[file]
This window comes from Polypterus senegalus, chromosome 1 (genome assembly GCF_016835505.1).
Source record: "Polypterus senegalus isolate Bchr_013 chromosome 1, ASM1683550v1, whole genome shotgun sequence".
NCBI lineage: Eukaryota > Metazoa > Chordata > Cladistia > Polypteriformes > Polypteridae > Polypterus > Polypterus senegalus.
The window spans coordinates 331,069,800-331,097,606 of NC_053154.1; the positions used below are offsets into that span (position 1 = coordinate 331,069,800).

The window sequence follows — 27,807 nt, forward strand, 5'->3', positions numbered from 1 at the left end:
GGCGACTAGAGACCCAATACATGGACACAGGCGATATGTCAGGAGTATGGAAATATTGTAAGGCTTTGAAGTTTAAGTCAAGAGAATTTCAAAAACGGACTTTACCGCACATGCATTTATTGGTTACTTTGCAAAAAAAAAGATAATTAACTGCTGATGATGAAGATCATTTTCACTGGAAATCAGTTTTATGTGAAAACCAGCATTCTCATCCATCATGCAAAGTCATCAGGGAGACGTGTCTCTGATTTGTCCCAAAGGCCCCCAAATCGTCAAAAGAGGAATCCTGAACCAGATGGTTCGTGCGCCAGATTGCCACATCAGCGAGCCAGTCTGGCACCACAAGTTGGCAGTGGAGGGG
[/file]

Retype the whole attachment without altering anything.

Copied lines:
This window comes from Polypterus senegalus, chromosome 1 (genome assembly GCF_016835505.1).
Source record: "Polypterus senegalus isolate Bchr_013 chromosome 1, ASM1683550v1, whole genome shotgun sequence".
NCBI lineage: Eukaryota > Metazoa > Chordata > Cladistia > Polypteriformes > Polypteridae > Polypterus > Polypterus senegalus.
The window spans coordinates 331,069,800-331,097,606 of NC_053154.1; the positions used below are offsets into that span (position 1 = coordinate 331,069,800).

The window sequence follows — 27,807 nt, forward strand, 5'->3', positions numbered from 1 at the left end:
GGCGACTAGAGACCCAATACATGGACACAGGCGATATGTCAGGAGTATGGAAATATTGTAAGGCTTTGAAGTTTAAGTCAAGAGAATTTCAAAAACGGACTTTACCGCACATGCATTTATTGGTTACTTTGCAAAAAAAAAGATAATTAACTGCTGATGATGAAGATCATTTTCACTGGAAATCAGTTTTATGTGAAAACCAGCATTCTCATCCATCATGCAAAGTCATCAGGGAGACGTGTCTCTGATTTGTCCCAAAGGCCCCCAAATCGTCAAAAGAGGAATCCTGAACCAGATGGTTCGTGCGCCAGATTGCCACATCAGCGAGCCAGTCTGGCACCACAAGTTGGCAGTGGAGGGG